mobile btn
Tuesday, May 21st, 2024

Avian flu outbreak prompts Congressional request for interagency coordination

© Shutterstock

Fearing the potential behind a recent outbreak of avian flu (H5N1), 17 U.S. senators wrote to Department of Agriculture (USDA) Secretary Tom Vilsack this week urging a more coordinated approach between federal, public and state agencies.

Although the Centers for Disease Control and Prevention (CDC) declared that current public health risk posed by Highly Pathogenic Avian Influenza (HPAI) remains low, its most recent reporting revealed that more than 90.8 million poultry are affected by it at this point, along with more than 9,200 wild birds, and it has successfully infected dairy cattle as well. Outbreaks have impacted 48 states’ poultry supplies, and nine states’ cattle herds. Sporadic outbreaks remain for poultry flocks, according to the CDC, while wild bird cases are widespread, and dairy cattle are undergoing an ongoing multi-state outbreak.

“The spread of the strain to livestock, including goats and cattle, and a farmworker in Texas, underscores the urgency required to confront this outbreak through a collaborative federal response, heightened surveillance, and additional resources to support vaccine research,” the senators wrote.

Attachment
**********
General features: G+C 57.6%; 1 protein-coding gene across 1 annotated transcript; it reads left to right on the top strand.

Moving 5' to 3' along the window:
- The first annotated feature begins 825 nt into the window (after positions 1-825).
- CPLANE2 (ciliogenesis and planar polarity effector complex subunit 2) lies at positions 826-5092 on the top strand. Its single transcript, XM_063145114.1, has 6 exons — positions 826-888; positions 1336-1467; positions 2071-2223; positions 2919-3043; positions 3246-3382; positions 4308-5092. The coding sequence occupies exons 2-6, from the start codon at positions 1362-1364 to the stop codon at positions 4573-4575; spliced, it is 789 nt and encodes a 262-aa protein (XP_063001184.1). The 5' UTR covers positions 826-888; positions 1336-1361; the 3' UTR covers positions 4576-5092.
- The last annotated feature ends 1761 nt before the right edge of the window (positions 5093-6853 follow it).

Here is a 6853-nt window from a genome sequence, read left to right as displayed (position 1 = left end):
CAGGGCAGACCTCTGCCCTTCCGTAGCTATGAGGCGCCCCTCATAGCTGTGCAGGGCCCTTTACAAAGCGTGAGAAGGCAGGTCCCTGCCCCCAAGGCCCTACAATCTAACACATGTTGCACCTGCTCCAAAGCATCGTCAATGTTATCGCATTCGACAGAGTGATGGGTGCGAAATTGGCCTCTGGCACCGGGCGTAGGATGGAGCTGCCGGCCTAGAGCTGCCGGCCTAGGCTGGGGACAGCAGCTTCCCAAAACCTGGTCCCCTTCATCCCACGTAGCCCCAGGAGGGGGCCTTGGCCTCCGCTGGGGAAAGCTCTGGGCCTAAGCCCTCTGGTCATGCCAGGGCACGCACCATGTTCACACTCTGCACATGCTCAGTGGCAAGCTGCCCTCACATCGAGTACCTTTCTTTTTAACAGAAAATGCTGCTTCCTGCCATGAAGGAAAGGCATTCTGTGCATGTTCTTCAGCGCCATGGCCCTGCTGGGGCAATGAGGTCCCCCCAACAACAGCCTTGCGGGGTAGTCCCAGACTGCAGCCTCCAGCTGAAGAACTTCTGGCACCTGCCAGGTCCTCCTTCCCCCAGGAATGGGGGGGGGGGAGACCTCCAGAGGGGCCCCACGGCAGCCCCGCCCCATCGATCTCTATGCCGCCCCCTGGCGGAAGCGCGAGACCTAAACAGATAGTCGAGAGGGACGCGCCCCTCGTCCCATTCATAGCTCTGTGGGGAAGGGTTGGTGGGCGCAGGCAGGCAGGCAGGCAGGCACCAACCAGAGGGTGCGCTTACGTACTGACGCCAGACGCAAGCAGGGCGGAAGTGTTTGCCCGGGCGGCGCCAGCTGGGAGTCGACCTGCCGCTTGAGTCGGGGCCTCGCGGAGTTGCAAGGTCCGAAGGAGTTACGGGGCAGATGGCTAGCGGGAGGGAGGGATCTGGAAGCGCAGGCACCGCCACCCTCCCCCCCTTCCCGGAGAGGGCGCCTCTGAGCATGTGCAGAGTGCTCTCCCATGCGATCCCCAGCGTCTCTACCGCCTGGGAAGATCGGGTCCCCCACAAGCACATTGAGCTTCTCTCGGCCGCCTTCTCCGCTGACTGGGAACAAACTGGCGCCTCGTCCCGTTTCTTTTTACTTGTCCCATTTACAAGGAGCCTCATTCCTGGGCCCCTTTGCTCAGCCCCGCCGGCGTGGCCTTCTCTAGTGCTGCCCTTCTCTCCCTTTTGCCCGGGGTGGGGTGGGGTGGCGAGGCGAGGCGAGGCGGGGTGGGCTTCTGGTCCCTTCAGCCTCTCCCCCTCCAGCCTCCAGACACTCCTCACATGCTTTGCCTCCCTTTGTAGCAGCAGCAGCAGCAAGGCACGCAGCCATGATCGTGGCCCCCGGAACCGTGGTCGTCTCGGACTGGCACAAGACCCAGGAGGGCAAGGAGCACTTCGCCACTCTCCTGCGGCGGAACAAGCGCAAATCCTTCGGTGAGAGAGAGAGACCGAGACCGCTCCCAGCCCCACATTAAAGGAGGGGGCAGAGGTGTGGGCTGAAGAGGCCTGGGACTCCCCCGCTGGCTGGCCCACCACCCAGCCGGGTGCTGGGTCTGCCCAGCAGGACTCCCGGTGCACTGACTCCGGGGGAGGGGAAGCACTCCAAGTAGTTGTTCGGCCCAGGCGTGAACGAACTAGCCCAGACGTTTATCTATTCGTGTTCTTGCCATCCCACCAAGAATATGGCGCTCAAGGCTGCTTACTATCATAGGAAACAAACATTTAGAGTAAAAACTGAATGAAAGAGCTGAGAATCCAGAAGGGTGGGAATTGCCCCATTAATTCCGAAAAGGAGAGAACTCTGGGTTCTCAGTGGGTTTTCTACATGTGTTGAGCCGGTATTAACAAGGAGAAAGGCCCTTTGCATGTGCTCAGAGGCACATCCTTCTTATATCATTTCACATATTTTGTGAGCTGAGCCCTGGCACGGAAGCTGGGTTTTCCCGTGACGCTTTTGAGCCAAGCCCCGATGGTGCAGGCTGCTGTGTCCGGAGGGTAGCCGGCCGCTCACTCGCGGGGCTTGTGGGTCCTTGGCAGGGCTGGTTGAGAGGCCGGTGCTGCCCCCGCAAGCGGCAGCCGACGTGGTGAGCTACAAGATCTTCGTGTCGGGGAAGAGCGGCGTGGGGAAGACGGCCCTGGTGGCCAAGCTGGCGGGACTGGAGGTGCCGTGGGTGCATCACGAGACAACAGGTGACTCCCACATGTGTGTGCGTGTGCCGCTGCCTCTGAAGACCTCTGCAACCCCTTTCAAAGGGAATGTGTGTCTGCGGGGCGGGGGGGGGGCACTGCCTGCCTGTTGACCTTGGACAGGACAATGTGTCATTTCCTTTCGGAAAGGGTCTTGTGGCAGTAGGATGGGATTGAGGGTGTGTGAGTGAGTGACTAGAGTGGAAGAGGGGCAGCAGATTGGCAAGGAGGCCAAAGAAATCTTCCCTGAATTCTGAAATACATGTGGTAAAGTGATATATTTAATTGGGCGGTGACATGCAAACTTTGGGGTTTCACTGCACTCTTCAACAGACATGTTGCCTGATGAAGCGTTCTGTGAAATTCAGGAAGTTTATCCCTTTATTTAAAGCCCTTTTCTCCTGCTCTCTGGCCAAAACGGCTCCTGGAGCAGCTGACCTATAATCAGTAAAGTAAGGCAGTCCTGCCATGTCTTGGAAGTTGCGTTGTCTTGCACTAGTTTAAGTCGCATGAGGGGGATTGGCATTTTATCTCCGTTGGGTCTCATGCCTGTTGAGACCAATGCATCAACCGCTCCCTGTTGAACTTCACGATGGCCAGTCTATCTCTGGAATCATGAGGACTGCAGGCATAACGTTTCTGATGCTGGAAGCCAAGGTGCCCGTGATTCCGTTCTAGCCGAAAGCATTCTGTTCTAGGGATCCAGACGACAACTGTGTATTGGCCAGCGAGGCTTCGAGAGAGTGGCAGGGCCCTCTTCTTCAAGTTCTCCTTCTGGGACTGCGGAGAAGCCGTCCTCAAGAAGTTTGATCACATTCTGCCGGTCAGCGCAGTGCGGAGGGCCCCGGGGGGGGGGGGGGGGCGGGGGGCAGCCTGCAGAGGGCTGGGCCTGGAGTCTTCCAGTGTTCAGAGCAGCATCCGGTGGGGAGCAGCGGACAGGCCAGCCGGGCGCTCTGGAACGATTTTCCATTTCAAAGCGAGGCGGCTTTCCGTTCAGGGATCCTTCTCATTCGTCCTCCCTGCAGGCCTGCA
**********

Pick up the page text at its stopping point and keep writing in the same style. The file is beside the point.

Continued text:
Currently, the disease has infected two people throughout the whole of the United States. This was caused by exposure to infected animals.

In their letter, the senators pressed the USDA, Food and Drug Administration, CDC and other federal agencies to work with public and state agencies on the issue, and provide them with current, accurate information on any spread of H5N1.

The CDC has called for ongoing surveillance of the disease, and stressed use of personal protective equipment by anyone in close contact to sick or dead animals. Eating unprepared, uncooked or undercooked food should also be avoided. Surfaces and water surrounding these animals could also be contaminated through animal excretions.

No human vaccines for the pathogen exist, but traditionally, human infection is rare.

“As the wild bird migration continues this spring, we stand ready to work with you and department staff to contain and stop this outbreak and minimize harm to rural America,” the senators said.